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Vegetarian Journal Sept/Oct 1998

Staying With It: Three Cases of Teen Vegetarianism

by Rachel Adams


Teen vegetarianism is often viewed as a "phase"-a temporary stepping-stone in general adolescent rebellion. I am consistently confronted by those who believe the lifestyle choice I and a growing number of young people have made is some sort of noncommittal "fad." In actuality, the change to vegetarianism is a decision that requires thought and planning, and is not the product of a teenage whim. I have evaluated the experiences of three students of the Bryn Mawr School in Baltimore, myself included, who, for various reasons, chose to become vegetarian. In each case, the commitment has lasted for five to six years.

The first young woman with whom I spoke joined the Bryn Mawr Middle School's Animal Rights Club in her seventh grade year, when she was 12 years old. Although not deeply involved with the club, she received extensive amounts of literature regarding animal testing, animal cruelty, and the possibilities of a vegetarian diet. This prompted her to begin looking over vegetarian cookbooks, paying close attention to the amounts of fat and cholesterol in the recipes. Coming from a large, extremely health-conscious family, her change to vegetarianism was accepted and welcomed by her parents and sisters. She, however, remains the only vegetarian in the household. Now a high school senior, she subscribes to a highly self-regulated diet, measuring the quantity of certain nutrients in the foods she consumes, and choosing foods with a low fat content. Her mother is very supportive of her diet, creating inventive vegetarian meals for the whole family on given nights. Being vegetarian, she says, stemmed not only from her roots in the Animal Rights Club and personal concern, but health issues as well. Many members of her extended family have had difficulty with weight control and resulting health problems. She regards her diet as a type of preventtive medicine, and as a lifelong commitment.

The second young vegetarian woman who discussed her beliefs with me is a 1997 graduate of the Bryn Mawr School. In sixth and seventh grades, she also was a member of the school's Animal Rights Club, although vegetarianism did not make a profound impact upon her until her older sister, then 15, stopped eating red meat. Eager to follow in her sister's footsteps, the then 12-year-old began taking an interest in vegetarianism. Seeing dirty, cramped roadside chicken factories during trips to the beach had previously sickened her, but now, in reading vegetarian text, her ideas about animal cruelty seemed to gel. When her sister returned to meat-eating after a few months, she remained red-meat free, and gradually excluded poultry, pork, and fish from her diet. In her household, meals had been mainly vegetarian, so her change to complete vegetarianism was easily facilitated. This transition promoted healthier eating habits within the rest of the family, as well. While her diet is not very scientifically measured, she pays close attention to her protein and calcium intake. She eats many pasta dishes, and has concocted several original beans-and-rice recipes. Since her change to vegetarianism, she has become a member of a handful of animal rights groups, and subscribes to several vegetarian magazines.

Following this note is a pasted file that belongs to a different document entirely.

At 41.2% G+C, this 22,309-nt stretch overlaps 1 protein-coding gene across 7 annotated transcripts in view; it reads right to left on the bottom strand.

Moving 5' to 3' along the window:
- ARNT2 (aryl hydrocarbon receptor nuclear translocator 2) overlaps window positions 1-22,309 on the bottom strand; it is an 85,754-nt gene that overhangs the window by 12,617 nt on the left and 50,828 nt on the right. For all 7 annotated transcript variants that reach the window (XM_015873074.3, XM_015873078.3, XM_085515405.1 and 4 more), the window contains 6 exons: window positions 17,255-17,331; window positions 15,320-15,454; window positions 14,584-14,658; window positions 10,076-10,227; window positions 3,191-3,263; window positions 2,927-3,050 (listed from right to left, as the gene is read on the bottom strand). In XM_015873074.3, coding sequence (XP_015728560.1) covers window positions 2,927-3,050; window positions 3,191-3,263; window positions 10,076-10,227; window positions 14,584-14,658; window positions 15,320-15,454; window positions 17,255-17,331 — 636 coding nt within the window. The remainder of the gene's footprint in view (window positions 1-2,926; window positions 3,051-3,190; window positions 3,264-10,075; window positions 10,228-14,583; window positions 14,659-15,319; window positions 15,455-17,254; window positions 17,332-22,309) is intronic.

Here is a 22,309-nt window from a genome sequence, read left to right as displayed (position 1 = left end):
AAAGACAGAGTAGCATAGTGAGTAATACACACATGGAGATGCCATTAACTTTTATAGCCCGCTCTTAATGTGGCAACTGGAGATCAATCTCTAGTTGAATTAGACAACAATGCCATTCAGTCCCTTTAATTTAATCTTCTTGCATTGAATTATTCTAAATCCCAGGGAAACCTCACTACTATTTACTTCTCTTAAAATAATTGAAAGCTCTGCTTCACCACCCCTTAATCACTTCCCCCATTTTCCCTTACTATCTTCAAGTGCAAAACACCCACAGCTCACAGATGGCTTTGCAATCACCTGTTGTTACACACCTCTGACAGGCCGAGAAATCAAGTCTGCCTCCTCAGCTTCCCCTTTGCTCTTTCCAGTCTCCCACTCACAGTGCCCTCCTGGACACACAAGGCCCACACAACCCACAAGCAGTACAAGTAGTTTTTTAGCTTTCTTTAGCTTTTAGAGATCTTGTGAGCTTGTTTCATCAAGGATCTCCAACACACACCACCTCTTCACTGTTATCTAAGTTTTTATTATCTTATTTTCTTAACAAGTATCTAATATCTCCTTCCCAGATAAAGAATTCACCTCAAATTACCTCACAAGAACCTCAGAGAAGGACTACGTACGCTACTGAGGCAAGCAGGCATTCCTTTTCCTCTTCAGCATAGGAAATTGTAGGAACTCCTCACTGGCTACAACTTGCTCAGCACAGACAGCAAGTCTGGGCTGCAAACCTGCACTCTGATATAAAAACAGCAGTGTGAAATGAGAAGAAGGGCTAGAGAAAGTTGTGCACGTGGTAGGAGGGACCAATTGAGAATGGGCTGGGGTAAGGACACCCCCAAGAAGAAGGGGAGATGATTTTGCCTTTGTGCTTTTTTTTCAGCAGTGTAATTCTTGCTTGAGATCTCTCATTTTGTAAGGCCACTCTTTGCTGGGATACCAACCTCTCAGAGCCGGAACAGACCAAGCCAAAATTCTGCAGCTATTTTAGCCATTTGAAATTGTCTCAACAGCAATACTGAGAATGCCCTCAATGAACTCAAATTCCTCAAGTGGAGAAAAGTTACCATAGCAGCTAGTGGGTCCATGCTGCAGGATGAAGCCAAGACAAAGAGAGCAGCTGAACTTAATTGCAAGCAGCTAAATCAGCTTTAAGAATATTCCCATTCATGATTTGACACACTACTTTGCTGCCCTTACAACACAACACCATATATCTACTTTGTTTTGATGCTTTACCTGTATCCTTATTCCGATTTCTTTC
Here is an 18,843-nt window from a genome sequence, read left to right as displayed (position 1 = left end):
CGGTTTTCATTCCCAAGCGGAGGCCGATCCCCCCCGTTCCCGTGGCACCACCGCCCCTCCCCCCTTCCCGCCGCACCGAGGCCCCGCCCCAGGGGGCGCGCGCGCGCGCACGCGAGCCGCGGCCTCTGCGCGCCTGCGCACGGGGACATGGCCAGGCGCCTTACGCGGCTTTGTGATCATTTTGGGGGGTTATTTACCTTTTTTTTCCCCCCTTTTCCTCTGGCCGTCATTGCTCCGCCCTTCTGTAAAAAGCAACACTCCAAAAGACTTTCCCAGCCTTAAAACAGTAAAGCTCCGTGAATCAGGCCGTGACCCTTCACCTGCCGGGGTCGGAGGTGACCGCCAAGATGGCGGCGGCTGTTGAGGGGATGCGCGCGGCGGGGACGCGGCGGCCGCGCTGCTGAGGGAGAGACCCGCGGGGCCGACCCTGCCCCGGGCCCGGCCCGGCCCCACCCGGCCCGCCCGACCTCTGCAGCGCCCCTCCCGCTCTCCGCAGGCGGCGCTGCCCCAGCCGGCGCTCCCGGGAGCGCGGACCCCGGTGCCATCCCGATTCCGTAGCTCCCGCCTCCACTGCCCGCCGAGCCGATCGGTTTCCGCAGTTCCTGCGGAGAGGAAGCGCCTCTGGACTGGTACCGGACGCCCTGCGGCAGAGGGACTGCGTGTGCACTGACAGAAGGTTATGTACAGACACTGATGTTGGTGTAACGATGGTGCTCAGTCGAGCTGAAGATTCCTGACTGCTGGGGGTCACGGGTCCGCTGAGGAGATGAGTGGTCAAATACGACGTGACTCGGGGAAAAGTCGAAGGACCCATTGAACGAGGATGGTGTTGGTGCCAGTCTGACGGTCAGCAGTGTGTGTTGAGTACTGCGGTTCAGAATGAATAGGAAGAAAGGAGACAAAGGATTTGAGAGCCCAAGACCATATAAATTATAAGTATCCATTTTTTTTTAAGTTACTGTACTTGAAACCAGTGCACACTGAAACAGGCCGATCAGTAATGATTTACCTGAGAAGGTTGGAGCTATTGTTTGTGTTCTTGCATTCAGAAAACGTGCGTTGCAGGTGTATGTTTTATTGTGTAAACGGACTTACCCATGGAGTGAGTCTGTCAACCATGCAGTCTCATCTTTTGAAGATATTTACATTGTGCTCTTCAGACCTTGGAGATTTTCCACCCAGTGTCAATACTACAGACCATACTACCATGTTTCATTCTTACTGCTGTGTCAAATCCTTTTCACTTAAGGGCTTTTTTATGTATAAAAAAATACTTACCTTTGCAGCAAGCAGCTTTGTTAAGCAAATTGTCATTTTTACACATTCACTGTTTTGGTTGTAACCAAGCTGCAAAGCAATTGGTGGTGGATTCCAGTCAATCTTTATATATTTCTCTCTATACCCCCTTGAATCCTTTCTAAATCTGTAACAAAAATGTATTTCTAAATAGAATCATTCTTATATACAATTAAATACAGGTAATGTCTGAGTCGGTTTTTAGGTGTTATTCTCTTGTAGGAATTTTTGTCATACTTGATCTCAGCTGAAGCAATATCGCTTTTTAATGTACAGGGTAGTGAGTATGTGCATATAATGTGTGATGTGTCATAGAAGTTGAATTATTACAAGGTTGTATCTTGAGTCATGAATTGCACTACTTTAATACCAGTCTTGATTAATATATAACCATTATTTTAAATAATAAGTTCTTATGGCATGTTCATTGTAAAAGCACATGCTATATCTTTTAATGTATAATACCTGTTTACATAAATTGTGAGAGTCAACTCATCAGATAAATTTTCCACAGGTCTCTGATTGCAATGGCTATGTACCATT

As in the previous two cases, I became a vegetarian at the age of 12. Several factors contributed to this decision. In 1985, my father was diagnosed with colon cancer, and underwent surgery to remove it. After this, red meat-which I consider a proven carcinogen-was removed from my father's diet. My mother and I also stopped eating red meat at that time. Seven years later, I also became a member of the Animal Rights Club. My decision ultimately rested on health issues-my cholesterol level was borderline-high, and expelling meat from my diet would aid in keeping it at bay. From a hereditary standpoint, I wished to avoid the possibility of colon cancer, which my father had experienced, and dropping red meat seemed like a step in this direction. At around the same time, my mother, then 58, became a vegetarian as well. We stopped eating poultry, pork, and fish over roughly a two-month period. My choice to become a vegetarian was a family one, as meals were modified to fit the diets of both my mother and myself. My father does not eat pork or red meat, and is served a chicken dish approximately once a week. At our home, tofu, pasta, tabouleh, and lentil-based meals are frequently made. Since my conversion to a vegetarian diet, my cholesterol level has stabilized, and I feel consistently healthy. I am certain that this diet is something to which I will remain dedicated, for health and ethical reasons. To go back to meat eating at this point is out of the question; I am satisfied with every aspect of being a vegetarian.

To look upon all vegetarian teens as those being caught up in some sort of "nonconformist phase" is not only wrong, but is offensive to those whose choice is a serious one. During my high school years, I have met young people who fall into the trendy "draw" of vegetarianism; I have also met a substantial number of sincerely dedicated teens, such as those discussed here. Teens who have committed themselves to this lifestyle, and have been devoted to the diet for several years, will likely remain vegetarians throughout their adult lives.

Rachel Adams interned at VRG in the spring of 1998.

Excerpts from the Sept/Oct Issue

The Vegetarian Journal published here is not the complete issue, but these are excerpts from the published magazine. Anyone wanting to see everything should subscribe to the magazine.

This article was converted to HTML by Jeanie Freeman 

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